Week 23: I Did It!!
After 2189.1 miles, 14 states, and 160 days, I did it! On August 25 (also the 100th birthday of the National Park Services), I summited the Big Kahuna, Katahdin, and partook in my much awaited photo shoot. Now sitting in the real world where you can take 3 showers in 3 days and don’t have to build your home every night, it seems like a dream. Yesterday felt like a zero, that I would be back to my walking life shortly. Today the reality of the situation is more real. I won’t be heading back to the trail tomorrow, or in a few days, or even in a few weeks. I’m done.
My last week on the trail was bittersweet. As I alluded to in my last post, I learned while in Monson that my rowing coach and a man I greatly admired had passed. In each great period of your life, I think you have a person or two who have a tremendous impact. Jeremy was that person for me while at KU. It was through rowing that I realized that I am capable of far more than I give myself credit for and really led to believing that I was capable of completing a 2,000 mile hike. Jeremy served as proof that you can have it all. You don’t need to settle. We used to joke that he was Peter Pan, never really growing up. But he had a non-traditional job he loved, a super hot wife he adored, the car he always wanted, great friends. It seemed that he had everything that he always wanted. For me, I felt that if he could make it happen, so could I. I didn’t need to settle for less either. He was one of the first people I told that I wanted to hike the whole AT. He responded that was badass and he didn’t doubt that I would finish it. He didn’t bullshit. When I summited Katahdin, I wanted to share that I had actually done it with 1.) my mother and then 2.) Jeremy.
So what should have been one of the most exciting weeks on the trail was tinged with grief. Leaving Monson with what seemed like the heaviest pack ever (aka 6 days of food), I lost my friends. That first night I set up my tent alone near some ledges, and eating my dinner I watched the sun set among the mountains thinking about what Jeremy met to me along with the reality that my hike was reaching its closure.
A greater portion of the 100 Mile Wilderness was spent hiking alone. I was 2-4 miles behind my friends. I could have pushed and caught up, but it was nice spending time by myself in the wilderness. When else am I ever going to be able to eat dinner next to a secluded mountain pond? However I do wonder if I missed out on valuable time with my hiking friends by doing so.
Exiting the 100 Mile Wilderness, I finally caught up to my friends at Abol Campground. Entering Baxter State Park, where Katahdin is, seemed unnecessarily complicated. However, that’s a story for another time. Or a complaint for another time.
Summiting Katahdin was both epic and anti-climatic. It’s a hard hike to the top. If I had had my pack I might argue that it’s one of the hardest hikes on the AT. The 5.1 miles took me 3 hours up and 3.5 hours down. However after 2,200 miles I still dont know how to effectively hike on rocks. In order to beat the crowds of day hikers we woke at 4:30. Reaching the summit, I was hangry and mad about something (probably lack of sleep and rocks) so I pouted for about 5 min. Sometimes I’m probably insufferable. I’d hiked 160 days to get this summit and chose to be pissy. But whatever…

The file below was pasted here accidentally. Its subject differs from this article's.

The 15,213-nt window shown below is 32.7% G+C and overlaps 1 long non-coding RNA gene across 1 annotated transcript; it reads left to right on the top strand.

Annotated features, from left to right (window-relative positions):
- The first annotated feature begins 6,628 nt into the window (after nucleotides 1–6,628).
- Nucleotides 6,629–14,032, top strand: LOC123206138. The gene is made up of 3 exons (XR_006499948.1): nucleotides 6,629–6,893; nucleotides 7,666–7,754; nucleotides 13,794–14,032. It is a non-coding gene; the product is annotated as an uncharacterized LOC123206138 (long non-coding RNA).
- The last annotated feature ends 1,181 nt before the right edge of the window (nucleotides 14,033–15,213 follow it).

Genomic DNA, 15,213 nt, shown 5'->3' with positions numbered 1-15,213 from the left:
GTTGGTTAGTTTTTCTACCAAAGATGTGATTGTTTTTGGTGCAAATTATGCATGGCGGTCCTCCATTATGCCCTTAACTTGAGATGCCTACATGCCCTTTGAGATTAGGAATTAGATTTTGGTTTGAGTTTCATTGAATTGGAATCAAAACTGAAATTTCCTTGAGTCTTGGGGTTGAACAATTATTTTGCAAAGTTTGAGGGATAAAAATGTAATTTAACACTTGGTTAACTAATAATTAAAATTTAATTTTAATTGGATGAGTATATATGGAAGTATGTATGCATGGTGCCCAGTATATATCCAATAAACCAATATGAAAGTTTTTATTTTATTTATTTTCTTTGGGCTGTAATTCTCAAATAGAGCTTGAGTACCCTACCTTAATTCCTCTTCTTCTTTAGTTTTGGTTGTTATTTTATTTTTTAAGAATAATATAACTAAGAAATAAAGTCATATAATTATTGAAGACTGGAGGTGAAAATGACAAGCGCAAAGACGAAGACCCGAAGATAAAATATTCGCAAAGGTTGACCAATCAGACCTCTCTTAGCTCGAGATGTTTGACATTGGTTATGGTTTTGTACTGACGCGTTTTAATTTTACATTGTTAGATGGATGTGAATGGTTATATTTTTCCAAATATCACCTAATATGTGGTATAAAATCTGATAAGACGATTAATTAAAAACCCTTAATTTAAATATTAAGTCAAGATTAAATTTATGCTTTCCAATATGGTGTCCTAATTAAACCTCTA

After celebrating the moment, you turn and walk back down the mountain. There aren’t the fans cheering for you and it doesn’t feel like a satisfying conclusion. Of the many day hikers, many don’t even realize Katahdin is the Northern terminus of the AT. You hitch a ride into Millenocket to celebrate your big moment, which is small, and the next day everyone goes their separate ways. There are no medals or cheering squads. It feels like a regular tough hiking day. Except it isn’t. Even several days out, it doesn’t feel like I’m truly done. Perhaps in a few weeks it will really seem like it. But now for celebratory photos.
So what have I taken away from the trail?
I expect the impact to solidify more in the following weeks. It doesn’t seem real that I’m done. But I am more confident in my abilities. I can roll with the punches with the best of them. However, that doesn’t mean I’ll like it. I know I can hike 2,200 miles which was the big question. I’m also more comfortable with how I look minus makeup. Before I’d worry about the dark circles under my eyes or bad hair. But who cares?
I’m planning on lounging at the Grevort until Sept 4. A pedi is definitely in the cards. I have my thesis to finish and jobs to apply for. I plan on running full throttle towards whatever is next. I’m not exactly sure what that will be, but I’m afraid if I stop life will be too hard. Currently I miss my trail friends and my See Food diet. Will I do another long distance hike? We’ll see after I’ve forgotten all the bad parts about this one.
I would like to thank everyone who put me in their prayers, sent me a supportive note, mailed me a care package, read this blog, opened up their home to this smelly hiker. I’m surprised the number of people who my hike has touched. It’s truly taken a village to get me from GA to ME. I’m not completely out yet, (aka done blogging) but I think I need time to process what the hike has meant. In the meantime the Grevort pool and drinks are calling.
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